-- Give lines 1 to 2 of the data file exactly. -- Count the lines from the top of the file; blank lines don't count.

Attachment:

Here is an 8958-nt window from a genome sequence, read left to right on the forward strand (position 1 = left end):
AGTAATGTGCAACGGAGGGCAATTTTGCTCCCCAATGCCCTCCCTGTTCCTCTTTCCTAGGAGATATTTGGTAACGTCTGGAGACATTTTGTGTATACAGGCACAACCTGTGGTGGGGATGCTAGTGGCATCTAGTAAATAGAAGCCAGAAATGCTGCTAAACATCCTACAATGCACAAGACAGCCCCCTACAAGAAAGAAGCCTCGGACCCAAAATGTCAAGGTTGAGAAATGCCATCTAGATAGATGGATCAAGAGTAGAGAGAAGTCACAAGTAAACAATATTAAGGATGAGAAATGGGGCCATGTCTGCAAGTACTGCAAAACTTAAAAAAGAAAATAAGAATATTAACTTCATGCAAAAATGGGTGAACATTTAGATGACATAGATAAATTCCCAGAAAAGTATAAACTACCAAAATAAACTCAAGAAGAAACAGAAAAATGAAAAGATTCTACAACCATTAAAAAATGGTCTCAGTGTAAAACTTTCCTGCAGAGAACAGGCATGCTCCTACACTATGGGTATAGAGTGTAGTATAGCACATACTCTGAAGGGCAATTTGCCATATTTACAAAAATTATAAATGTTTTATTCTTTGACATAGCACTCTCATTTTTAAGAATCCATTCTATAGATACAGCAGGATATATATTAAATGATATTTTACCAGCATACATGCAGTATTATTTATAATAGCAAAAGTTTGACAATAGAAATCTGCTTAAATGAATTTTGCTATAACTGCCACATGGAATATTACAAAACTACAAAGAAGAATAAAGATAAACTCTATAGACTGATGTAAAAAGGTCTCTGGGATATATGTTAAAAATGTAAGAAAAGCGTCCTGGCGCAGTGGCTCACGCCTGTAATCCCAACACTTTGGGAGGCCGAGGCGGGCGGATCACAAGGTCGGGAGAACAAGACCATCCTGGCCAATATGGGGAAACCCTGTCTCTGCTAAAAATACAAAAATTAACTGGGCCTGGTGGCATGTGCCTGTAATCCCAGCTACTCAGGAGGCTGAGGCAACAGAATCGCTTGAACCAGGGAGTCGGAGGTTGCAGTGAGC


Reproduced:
Here is an 8958-nt window from a genome sequence, read left to right on the forward strand (position 1 = left end):
AGTAATGTGCAACGGAGGGCAATTTTGCTCCCCAATGCCCTCCCTGTTCCTCTTTCCTAGGAGATATTTGGTAACGTCTGGAGACATTTTGTGTATACAGGCACAACCTGTGGTGGGGATGCTAGTGGCATCTAGTAAATAGAAGCCAGAAATGCTGCTAAACATCCTACAATGCACAAGACAGCCCCCTACAAGAAAGAAGCCTCGGACCCAAAATGTCAAGGTTGAGAAATGCCATCTAGATAGATGGATCAAGAGTAGAGAGAAGTCACAAGTAAACAATATTAAGGATGAGAAATGGGGCCATGTCTGCAAGTACTGCAAAACTTAAAAAAGAAAATAAGAATATTAACTTCATGCAAAAATGGGTGAACATTTAGATGACATAGATAAATTCCCAGAAAAGTATAAACTACCAAAATAAACTCAAGAAGAAACAGAAAAATGAAAAGATTCTACAACCATTAAAAAATGGTCTCAGTGTAAAACTTTCCTGCAGAGAACAGGCATGCTCCTACACTATGGGTATAGAGTGTAGTATAGCACATACTCTGAAGGGCAATTTGCCATATTTACAAAAATTATAAATGTTTTATTCTTTGACATAGCACTCTCATTTTTAAGAATCCATTCTATAGATACAGCAGGATATATATTAAATGATATTTTACCAGCATACATGCAGTATTATTTATAATAGCAAAAGTTTGACAATAGAAATCTGCTTAAATGAATTTTGCTATAACTGCCACATGGAATATTACAAAACTACAAAGAAGAATAAAGATAAACTCTATAGACTGATGTAAAAAGGTCTCTGGGATATATGTTAAAAATGTAAGAAAAGCGTCCTGGCGCAGTGGCTCACGCCTGTAATCCCAACACTTTGGGAGGCCGAGGCGGGCGGATCACAAGGTCGGGAGAACAAGACCATCCTGGCCAATATGGGGAAACCCTGTCTCTGCTAAAAATACAAAAATTAACTGGGCCTGGTGGCATGTGCCTGTAATCCCAGCTACTCAGGAGGCTGAGGCAACAGAATCGCTTGAACCAGGGAGTCGGAGGTTGCAGTGAGC